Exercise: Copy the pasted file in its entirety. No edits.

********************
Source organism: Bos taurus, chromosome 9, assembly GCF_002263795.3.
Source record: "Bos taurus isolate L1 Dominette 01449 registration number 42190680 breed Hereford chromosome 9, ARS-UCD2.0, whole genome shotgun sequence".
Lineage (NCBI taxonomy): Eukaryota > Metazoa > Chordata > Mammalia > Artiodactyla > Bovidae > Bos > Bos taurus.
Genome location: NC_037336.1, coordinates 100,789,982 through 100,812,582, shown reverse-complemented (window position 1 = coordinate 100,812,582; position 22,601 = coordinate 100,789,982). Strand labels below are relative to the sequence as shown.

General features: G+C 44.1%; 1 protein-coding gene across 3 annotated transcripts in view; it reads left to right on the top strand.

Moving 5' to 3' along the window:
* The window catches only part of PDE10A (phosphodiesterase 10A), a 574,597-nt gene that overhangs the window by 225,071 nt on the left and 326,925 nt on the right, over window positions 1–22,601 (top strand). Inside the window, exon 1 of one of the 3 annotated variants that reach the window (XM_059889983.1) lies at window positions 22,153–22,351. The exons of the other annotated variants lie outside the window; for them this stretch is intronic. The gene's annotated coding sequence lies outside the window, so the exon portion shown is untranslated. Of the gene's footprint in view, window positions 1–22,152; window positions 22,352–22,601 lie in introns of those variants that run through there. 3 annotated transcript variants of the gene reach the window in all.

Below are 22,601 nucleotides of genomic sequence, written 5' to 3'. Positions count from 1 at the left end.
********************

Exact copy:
Source organism: Bos taurus, chromosome 9, assembly GCF_002263795.3.
Source record: "Bos taurus isolate L1 Dominette 01449 registration number 42190680 breed Hereford chromosome 9, ARS-UCD2.0, whole genome shotgun sequence".
Lineage (NCBI taxonomy): Eukaryota > Metazoa > Chordata > Mammalia > Artiodactyla > Bovidae > Bos > Bos taurus.
Genome location: NC_037336.1, coordinates 100,789,982 through 100,812,582, shown reverse-complemented (window position 1 = coordinate 100,812,582; position 22,601 = coordinate 100,789,982). Strand labels below are relative to the sequence as shown.

General features: G+C 44.1%; 1 protein-coding gene across 3 annotated transcripts in view; it reads left to right on the top strand.

Moving 5' to 3' along the window:
* The window catches only part of PDE10A (phosphodiesterase 10A), a 574,597-nt gene that overhangs the window by 225,071 nt on the left and 326,925 nt on the right, over window positions 1–22,601 (top strand). Inside the window, exon 1 of one of the 3 annotated variants that reach the window (XM_059889983.1) lies at window positions 22,153–22,351. The exons of the other annotated variants lie outside the window; for them this stretch is intronic. The gene's annotated coding sequence lies outside the window, so the exon portion shown is untranslated. Of the gene's footprint in view, window positions 1–22,152; window positions 22,352–22,601 lie in introns of those variants that run through there. 3 annotated transcript variants of the gene reach the window in all.

Below are 22,601 nucleotides of genomic sequence, written 5' to 3'. Positions count from 1 at the left end.